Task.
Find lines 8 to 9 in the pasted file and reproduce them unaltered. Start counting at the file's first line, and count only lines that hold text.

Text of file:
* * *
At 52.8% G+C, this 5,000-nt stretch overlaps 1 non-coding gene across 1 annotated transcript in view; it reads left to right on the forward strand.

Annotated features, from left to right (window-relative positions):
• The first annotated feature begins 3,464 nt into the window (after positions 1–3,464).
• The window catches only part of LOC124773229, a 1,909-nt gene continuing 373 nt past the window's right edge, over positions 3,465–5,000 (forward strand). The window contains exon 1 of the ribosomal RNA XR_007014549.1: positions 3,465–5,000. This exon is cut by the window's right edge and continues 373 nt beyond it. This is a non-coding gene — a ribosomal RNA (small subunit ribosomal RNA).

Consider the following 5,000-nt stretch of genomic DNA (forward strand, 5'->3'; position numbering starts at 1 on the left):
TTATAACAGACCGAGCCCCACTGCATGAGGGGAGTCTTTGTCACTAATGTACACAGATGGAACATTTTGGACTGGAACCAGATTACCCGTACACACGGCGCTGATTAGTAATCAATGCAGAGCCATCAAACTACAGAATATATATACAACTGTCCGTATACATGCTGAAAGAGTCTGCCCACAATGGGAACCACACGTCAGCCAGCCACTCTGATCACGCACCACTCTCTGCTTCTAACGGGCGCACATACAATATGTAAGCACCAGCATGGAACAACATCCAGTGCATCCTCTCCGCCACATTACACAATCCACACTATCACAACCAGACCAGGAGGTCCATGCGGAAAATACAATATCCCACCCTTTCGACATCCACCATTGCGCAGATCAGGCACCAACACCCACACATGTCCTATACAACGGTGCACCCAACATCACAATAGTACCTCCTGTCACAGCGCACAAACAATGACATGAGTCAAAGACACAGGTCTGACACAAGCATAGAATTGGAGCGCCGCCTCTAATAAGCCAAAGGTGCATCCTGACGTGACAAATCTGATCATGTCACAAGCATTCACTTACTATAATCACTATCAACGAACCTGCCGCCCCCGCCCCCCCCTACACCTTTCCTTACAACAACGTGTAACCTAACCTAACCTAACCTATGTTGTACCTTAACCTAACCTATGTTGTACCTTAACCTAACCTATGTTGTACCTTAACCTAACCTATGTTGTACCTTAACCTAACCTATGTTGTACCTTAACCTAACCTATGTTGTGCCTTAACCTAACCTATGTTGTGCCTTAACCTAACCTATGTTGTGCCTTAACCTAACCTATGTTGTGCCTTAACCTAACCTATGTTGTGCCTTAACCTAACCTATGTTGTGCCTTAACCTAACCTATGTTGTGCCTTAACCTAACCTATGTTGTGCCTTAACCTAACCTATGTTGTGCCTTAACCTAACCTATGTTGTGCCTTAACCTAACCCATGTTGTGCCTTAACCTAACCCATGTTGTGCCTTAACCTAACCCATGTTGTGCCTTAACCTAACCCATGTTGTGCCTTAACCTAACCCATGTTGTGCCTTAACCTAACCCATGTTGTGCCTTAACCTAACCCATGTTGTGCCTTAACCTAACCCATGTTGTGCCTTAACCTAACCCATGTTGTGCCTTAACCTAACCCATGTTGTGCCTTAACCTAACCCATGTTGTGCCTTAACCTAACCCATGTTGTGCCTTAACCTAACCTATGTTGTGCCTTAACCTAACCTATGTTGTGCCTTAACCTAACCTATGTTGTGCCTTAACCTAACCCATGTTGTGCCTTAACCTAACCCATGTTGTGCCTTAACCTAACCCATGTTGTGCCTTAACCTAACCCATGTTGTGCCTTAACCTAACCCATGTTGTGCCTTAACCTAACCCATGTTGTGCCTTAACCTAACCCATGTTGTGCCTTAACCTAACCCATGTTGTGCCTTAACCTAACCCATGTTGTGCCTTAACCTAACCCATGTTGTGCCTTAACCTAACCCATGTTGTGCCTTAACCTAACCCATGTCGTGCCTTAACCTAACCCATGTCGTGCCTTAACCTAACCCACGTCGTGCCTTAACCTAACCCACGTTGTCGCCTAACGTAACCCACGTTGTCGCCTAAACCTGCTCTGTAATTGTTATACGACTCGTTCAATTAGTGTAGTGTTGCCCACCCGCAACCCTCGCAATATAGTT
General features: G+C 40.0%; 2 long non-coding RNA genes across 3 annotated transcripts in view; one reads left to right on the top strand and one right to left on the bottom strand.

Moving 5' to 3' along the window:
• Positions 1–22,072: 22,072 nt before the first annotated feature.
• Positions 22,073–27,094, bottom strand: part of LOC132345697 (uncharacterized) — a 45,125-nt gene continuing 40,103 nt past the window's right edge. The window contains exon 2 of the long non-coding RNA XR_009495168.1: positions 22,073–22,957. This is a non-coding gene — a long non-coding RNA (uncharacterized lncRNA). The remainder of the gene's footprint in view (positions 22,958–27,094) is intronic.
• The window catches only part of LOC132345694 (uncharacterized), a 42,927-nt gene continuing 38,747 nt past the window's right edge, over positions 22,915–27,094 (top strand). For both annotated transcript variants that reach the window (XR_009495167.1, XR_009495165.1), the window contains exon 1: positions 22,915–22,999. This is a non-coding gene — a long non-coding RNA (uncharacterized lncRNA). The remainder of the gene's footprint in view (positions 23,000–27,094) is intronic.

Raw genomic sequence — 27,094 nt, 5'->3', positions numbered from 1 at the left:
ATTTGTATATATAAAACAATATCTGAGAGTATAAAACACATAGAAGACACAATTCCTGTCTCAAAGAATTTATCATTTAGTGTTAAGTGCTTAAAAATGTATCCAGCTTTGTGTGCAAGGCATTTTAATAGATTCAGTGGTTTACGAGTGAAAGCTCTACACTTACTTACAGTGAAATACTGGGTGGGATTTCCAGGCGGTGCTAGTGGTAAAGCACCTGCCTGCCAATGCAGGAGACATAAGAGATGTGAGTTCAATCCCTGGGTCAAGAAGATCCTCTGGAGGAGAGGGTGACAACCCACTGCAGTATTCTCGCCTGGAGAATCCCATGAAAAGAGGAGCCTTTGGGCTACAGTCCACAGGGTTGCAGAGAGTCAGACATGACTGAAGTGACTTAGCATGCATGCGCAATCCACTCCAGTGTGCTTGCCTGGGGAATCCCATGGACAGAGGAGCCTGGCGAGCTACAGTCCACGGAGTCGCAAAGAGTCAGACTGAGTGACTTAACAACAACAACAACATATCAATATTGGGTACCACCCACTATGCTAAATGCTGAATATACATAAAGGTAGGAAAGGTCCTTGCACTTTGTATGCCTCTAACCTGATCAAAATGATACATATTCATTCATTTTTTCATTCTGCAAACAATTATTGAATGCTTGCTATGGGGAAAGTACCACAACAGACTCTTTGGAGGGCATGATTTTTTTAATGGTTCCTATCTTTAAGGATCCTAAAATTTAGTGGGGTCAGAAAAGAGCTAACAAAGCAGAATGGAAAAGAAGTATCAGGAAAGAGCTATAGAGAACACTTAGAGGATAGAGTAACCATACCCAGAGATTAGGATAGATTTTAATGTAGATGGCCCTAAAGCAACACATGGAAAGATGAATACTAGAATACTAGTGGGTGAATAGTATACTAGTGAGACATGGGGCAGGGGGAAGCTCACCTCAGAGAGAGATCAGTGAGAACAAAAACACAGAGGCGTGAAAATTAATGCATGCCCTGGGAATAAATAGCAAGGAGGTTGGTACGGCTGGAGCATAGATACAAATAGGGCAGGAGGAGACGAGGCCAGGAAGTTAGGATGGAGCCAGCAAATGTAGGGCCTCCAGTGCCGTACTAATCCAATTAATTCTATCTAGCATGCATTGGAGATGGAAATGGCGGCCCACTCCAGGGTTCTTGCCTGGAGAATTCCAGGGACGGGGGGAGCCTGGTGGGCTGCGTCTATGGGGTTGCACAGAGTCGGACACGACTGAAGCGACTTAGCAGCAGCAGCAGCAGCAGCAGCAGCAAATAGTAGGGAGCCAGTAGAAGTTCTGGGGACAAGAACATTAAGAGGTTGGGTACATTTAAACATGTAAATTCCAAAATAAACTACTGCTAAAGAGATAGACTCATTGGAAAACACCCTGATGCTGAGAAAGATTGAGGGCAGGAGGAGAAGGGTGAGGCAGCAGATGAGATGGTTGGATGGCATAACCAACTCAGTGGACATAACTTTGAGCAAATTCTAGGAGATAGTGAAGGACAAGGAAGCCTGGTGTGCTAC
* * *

Moving 5' to 3' along the window:
• Positions 1–22,072: 22,072 nt before the first annotated feature.